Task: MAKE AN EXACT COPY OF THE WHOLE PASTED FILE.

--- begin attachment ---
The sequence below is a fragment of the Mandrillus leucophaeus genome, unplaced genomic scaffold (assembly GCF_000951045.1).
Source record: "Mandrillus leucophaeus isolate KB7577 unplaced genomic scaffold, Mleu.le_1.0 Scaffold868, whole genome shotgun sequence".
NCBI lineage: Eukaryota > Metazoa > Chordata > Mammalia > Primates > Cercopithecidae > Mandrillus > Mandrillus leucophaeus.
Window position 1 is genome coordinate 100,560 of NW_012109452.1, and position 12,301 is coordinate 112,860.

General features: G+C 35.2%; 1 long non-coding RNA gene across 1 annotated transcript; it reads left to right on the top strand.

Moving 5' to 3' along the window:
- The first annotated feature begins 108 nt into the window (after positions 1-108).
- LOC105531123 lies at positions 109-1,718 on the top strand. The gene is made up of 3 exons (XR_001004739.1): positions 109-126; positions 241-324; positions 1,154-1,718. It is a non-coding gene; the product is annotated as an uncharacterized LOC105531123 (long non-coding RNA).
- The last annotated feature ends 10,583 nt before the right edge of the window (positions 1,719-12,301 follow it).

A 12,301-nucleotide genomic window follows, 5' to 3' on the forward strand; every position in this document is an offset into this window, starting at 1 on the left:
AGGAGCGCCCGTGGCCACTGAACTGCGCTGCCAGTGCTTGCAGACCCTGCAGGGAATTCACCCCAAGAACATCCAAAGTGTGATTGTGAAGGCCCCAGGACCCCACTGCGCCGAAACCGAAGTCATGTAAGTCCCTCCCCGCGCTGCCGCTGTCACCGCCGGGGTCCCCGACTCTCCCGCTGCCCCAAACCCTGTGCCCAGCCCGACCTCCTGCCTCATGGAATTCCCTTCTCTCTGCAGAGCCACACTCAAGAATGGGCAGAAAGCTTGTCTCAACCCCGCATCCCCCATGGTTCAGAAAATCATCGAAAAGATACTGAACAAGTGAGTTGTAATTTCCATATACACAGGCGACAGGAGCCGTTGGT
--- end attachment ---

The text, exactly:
The sequence below is a fragment of the Mandrillus leucophaeus genome, unplaced genomic scaffold (assembly GCF_000951045.1).
Source record: "Mandrillus leucophaeus isolate KB7577 unplaced genomic scaffold, Mleu.le_1.0 Scaffold868, whole genome shotgun sequence".
NCBI lineage: Eukaryota > Metazoa > Chordata > Mammalia > Primates > Cercopithecidae > Mandrillus > Mandrillus leucophaeus.
Window position 1 is genome coordinate 100,560 of NW_012109452.1, and position 12,301 is coordinate 112,860.

General features: G+C 35.2%; 1 long non-coding RNA gene across 1 annotated transcript; it reads left to right on the top strand.

Moving 5' to 3' along the window:
- The first annotated feature begins 108 nt into the window (after positions 1-108).
- LOC105531123 lies at positions 109-1,718 on the top strand. The gene is made up of 3 exons (XR_001004739.1): positions 109-126; positions 241-324; positions 1,154-1,718. It is a non-coding gene; the product is annotated as an uncharacterized LOC105531123 (long non-coding RNA).
- The last annotated feature ends 10,583 nt before the right edge of the window (positions 1,719-12,301 follow it).

A 12,301-nucleotide genomic window follows, 5' to 3' on the forward strand; every position in this document is an offset into this window, starting at 1 on the left:
AGGAGCGCCCGTGGCCACTGAACTGCGCTGCCAGTGCTTGCAGACCCTGCAGGGAATTCACCCCAAGAACATCCAAAGTGTGATTGTGAAGGCCCCAGGACCCCACTGCGCCGAAACCGAAGTCATGTAAGTCCCTCCCCGCGCTGCCGCTGTCACCGCCGGGGTCCCCGACTCTCCCGCTGCCCCAAACCCTGTGCCCAGCCCGACCTCCTGCCTCATGGAATTCCCTTCTCTCTGCAGAGCCACACTCAAGAATGGGCAGAAAGCTTGTCTCAACCCCGCATCCCCCATGGTTCAGAAAATCATCGAAAAGATACTGAACAAGTGAGTTGTAATTTCCATATACACAGGCGACAGGAGCCGTTGGT